At Forum, Democrats Differ on Health Care

New Mexico Gov. Bill Richardson, speaking during a forum on health care in Las Vegas, said his health plan would not require new revenue.
New Mexico Gov. Bill Richardson, speaking during a forum on health care in Las Vegas, said his health plan would not require new revenue. (By Eric Jamison -- Associated Press)
By Dan Balz
Washington Post Staff Writer
Sunday, March 25, 2007

LAS VEGAS, March 24 -- Democratic presidential candidates were united here Saturday in pledging to provide universal health care to all Americans but differed over how quickly the changes could be achieved and, more important, whether they would have to raise taxes to pay for it.

The candidates addressed what has become perhaps the nation's most intractable domestic issue and all said that, because of rising costs of care and the lack of insurance for about 45 million Americans, incremental steps are no longer adequate.

"What we need is big, bold, dramatic change," former North Carolina senator John Edwards said.

New York Sen. Hillary Rodham Clinton was part of the last significant effort to overhaul the system during her husband's administration. That attempt failed, but the Democratic candidates said Saturday that the conditions exist to push for dramatic change.

But Clinton warned that getting there would still be difficult. "We don't just need candidates to have a plan," she said. "All of them have plans. We need a movement. We need people to make this the number one voting issue in the '08 election."

The long-scheduled presidential forum on health care came just two days after Edwards made an announcement about the health of his wife, Elizabeth. She was for treated for breast cancer after the 2004 election, and he said Thursday that the disease had returned. She joined her husband at the forum, sitting in the front row as he outlined his plan and giving him a hug and kiss as he descended from the stage amid the flash of cameras and applause from the audience.

Edwards repeated his vow to remain in the presidential campaign despite his wife's illness. "This is not the first challenge like this that Elizabeth and I have been through," Edwards said, recalling not only his wife's initial bout with breast cancer but also the death of their son 11 years ago. "We know what it's like to function in a very difficult environment."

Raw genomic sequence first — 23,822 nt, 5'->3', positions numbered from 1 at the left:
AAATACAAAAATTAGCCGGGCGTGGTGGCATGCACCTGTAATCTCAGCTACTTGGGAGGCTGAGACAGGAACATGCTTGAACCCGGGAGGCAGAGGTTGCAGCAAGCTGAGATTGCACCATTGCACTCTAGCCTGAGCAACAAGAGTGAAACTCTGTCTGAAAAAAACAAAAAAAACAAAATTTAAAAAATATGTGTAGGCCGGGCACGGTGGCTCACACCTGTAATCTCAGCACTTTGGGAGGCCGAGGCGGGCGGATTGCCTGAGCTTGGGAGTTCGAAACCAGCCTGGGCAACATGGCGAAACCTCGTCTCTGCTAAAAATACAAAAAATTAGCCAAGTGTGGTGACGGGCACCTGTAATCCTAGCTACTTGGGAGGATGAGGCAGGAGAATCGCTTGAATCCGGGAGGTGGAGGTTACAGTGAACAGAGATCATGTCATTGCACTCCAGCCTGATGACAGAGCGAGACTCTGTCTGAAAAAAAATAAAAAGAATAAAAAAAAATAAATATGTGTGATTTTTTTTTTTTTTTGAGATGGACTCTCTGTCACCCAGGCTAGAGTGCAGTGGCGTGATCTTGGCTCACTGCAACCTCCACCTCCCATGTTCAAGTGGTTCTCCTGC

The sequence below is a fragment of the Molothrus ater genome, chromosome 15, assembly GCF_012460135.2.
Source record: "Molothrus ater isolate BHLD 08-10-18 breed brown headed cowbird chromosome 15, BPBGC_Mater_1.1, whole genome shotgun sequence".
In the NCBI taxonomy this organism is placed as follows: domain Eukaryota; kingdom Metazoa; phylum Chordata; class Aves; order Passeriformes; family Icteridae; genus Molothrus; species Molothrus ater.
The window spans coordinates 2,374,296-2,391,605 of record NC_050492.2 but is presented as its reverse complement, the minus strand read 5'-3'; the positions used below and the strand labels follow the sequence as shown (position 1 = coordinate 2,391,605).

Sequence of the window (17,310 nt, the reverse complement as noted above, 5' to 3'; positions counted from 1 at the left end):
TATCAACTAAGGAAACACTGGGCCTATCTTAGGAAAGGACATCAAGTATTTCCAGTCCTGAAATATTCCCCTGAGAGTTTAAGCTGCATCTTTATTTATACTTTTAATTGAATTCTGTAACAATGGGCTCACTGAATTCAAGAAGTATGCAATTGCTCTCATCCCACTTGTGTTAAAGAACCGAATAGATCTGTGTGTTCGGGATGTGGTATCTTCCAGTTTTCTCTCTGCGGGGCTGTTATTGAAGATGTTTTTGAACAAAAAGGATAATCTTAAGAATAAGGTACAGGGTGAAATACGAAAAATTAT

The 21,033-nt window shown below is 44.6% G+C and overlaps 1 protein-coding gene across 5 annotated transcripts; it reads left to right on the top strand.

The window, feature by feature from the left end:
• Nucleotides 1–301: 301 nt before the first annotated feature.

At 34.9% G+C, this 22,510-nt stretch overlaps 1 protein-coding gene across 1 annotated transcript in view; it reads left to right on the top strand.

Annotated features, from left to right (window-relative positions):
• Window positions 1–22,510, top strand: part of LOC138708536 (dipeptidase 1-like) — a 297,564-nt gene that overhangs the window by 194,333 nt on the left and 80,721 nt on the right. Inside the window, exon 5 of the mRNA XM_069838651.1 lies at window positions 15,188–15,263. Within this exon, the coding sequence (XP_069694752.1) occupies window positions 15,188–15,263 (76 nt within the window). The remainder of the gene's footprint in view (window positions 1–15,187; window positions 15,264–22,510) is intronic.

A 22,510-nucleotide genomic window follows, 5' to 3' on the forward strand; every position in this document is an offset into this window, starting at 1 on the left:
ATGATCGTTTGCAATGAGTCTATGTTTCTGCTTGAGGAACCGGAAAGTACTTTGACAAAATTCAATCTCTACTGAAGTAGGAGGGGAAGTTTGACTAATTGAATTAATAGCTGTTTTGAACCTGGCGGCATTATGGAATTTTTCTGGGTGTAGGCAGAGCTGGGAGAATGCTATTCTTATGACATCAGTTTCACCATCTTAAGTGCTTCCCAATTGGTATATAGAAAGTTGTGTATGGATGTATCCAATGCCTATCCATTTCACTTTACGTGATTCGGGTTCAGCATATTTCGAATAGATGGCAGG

The other candidates who appeared here praised Elizabeth Edwards for her courage and called her an inspiration to other Americans in her battle against incurable cancer. But Edwards, acknowledging the outpouring of support that he and his wife have received since Thursday, noted that millions of women deal with similar illnesses, often without adequate health insurance or the financial resources that he and his wife have.

"I think we're getting too much credit," he said.

Saturday's forum was jointly sponsored by the Service Employees International Union and the Center for American Progress Action Fund, part of a left-of-center think tank based in Washington. The forum was moderated by Karen Tumulty of Time magazine. It was on the campus of the University of Nevada at Las Vegas, in the state that is scheduled to host the second caucus of the 2008 Democratic nomination battle.

The candidates spoke and fielded questions individually but did not engage one another. Also participating were Illinois Sen. Barack Obama, New Mexico Gov. Bill Richardson, Connecticut Sen. Christopher J. Dodd, Ohio Rep. Dennis J. Kucinich and former Alaska senator Mike Gravel.

Edwards was the only candidate who came to the forum having put forth a specific plan for universal coverage and said it would cost $90 billion to $120 billion a year. He also was the most explicit about the revenue implications of universal coverage, saying that to pay for it he would raise taxes by rolling back President Bush's tax cuts for Americans earning more than $200,000 a year.

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